The man rolled his eyes then waved him at a chair. “Take a seat, but you’ll be waiting until you’re grey-headed, mate.”

The side door opened. The man who had just departed gestured at Jacob. “If you could accompany me, sir.”

Jacob was ushered into a small corner office, little more than a closet. The man seated behind the desk showed scant interest when Jacob walked in, continuing to make tally marks against the list on his legal pad.

Jacob remained standing, noting the severe part on the man’s thinning scalp, the clean-shaven face, the pressed grey suit and navy tie, the neat arrangement of each item on the desk. A man of method.

A keen gaze settled on Jacob as the gentleman stood and held out a hand. “How do you do?”

“Very well. Thank you for agreeing to speak with me. My name is Jacob Cohen. I’m a German…but also a Jew.” Jacob’s thick accent gave credence to his words, and the man nodded. “My family has relatives in England with whom we have been living for the past four years…since we were forced to flee Germany.” Jacob laid a piece of paper on the desk. “This is the address and names. You will see…we are legitimate.”

“Won’t you sit down?” The older gentleman returned to his seat, steepling his fingers as he stared at Jacob. “What is it you want from me?”

“An opportunity to stop Adolph Hitler from destroying your home as he destroyed mine. I have contacts in Germany, and I have a diary of illegal acts that Hitler has perpetrated against our country. He will not stop with Germany.” He held out an English copy of Mein Kampf. “This proves the validity of my claims.”

“I’ve read it. Can you tell me something I don’t know?”

Jacob’s eyes narrowed. “Before I answer, I’d like your name.”

The man seated opposite had taken Jacob’s mettle while he listened to the boy. He saw before him a youngster of average height and build, dark hair, and dark brown eyes alight with a zealous gleam. The open, honest face lacked the ability for subterfuge, but obviously, something momentous had occurred in his life that brought him to the secret services. He decided to encourage the boy…to a point.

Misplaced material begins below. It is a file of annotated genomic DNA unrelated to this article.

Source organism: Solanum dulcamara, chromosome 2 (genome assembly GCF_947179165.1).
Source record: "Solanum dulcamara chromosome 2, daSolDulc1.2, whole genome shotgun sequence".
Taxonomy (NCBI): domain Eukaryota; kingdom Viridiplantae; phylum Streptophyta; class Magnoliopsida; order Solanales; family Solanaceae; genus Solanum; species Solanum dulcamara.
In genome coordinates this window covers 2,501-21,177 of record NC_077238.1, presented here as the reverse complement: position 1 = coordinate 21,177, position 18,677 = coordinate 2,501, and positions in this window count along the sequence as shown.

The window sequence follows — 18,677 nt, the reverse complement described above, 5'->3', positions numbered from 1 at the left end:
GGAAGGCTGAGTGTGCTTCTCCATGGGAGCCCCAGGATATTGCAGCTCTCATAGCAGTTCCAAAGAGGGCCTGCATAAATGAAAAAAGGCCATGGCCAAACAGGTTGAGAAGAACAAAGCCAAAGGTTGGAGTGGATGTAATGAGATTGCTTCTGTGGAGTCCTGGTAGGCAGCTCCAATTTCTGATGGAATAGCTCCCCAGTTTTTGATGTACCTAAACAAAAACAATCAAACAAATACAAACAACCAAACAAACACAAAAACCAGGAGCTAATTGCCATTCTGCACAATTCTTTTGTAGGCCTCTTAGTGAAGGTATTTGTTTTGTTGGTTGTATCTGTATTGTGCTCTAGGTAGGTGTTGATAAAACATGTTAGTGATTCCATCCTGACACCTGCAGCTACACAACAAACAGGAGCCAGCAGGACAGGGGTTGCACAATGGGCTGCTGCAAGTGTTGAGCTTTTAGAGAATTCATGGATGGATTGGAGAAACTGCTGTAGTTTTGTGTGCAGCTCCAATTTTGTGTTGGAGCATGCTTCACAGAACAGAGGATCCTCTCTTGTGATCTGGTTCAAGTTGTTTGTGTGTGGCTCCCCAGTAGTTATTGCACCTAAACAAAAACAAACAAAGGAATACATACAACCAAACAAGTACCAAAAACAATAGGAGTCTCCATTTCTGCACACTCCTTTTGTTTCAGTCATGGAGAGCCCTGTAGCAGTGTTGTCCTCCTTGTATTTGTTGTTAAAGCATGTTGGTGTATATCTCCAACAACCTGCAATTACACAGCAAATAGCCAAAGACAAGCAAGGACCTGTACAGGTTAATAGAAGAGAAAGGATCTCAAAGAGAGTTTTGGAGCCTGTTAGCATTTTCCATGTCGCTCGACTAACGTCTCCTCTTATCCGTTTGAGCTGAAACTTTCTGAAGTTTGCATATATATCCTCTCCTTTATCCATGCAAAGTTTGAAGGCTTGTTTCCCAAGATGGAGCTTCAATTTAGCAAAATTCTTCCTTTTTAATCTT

“That’s fair. Stewart Graham Menzies.”

“Thank you, Mr. Menzies. My story is quite lengthy, but easily confirmed. In 1928, Adolph Hitler invited his widowed half-sister, Frau Angela Raubin, to leave Vienna and keep house for him. His father, a half-Jewish German, was married many times, three that I know of. Frau Raubin is six years older than Adolph. She arrived with two daughters, Friedl and Geli. At the time, Geli was twenty and Adolph thirty-nine, but he became obsessed with her.”

Jacob’s face and voice tightened as he struggled to relate the events of Adolph’s life. It was clearly a personal topic to him, which seemed odd to Menzies. He nodded from time to time, but he really expected to hear nothing new.

“Adolph rented a villa on the Obersalzberg. It’s a mountain ridge over the town of Berchtesgaden in the Bavarian Alps. It’s only three hours by car or train to Munich, the headquarters of the Nazi party. Whenever he could get away from his duties, he came to the villa to see Geli.

“At first, she felt flattered by the attention of such an important person. The more time she spent with him, the more he revealed the insanity of his soul. She was repulsed and invented ways to avoid his company.”

Jacob paused and took a deep breath. Menzies waited impatiently for the young man to continue. He’d never met an actual witness to the goings-on in Hitler’s personal world.

“One day, out riding, she ventured to my grandfather’s farm. Her horse had a stone lodged in his hoof, and she sought my assistance to remove it. We invited her to partake of the noon meal. She joined us that day and on many occasions after, until Adolph found out. It was unspeakable that his beloved would lower herself to befriend a family of Jews and actually enjoy a meal with them.”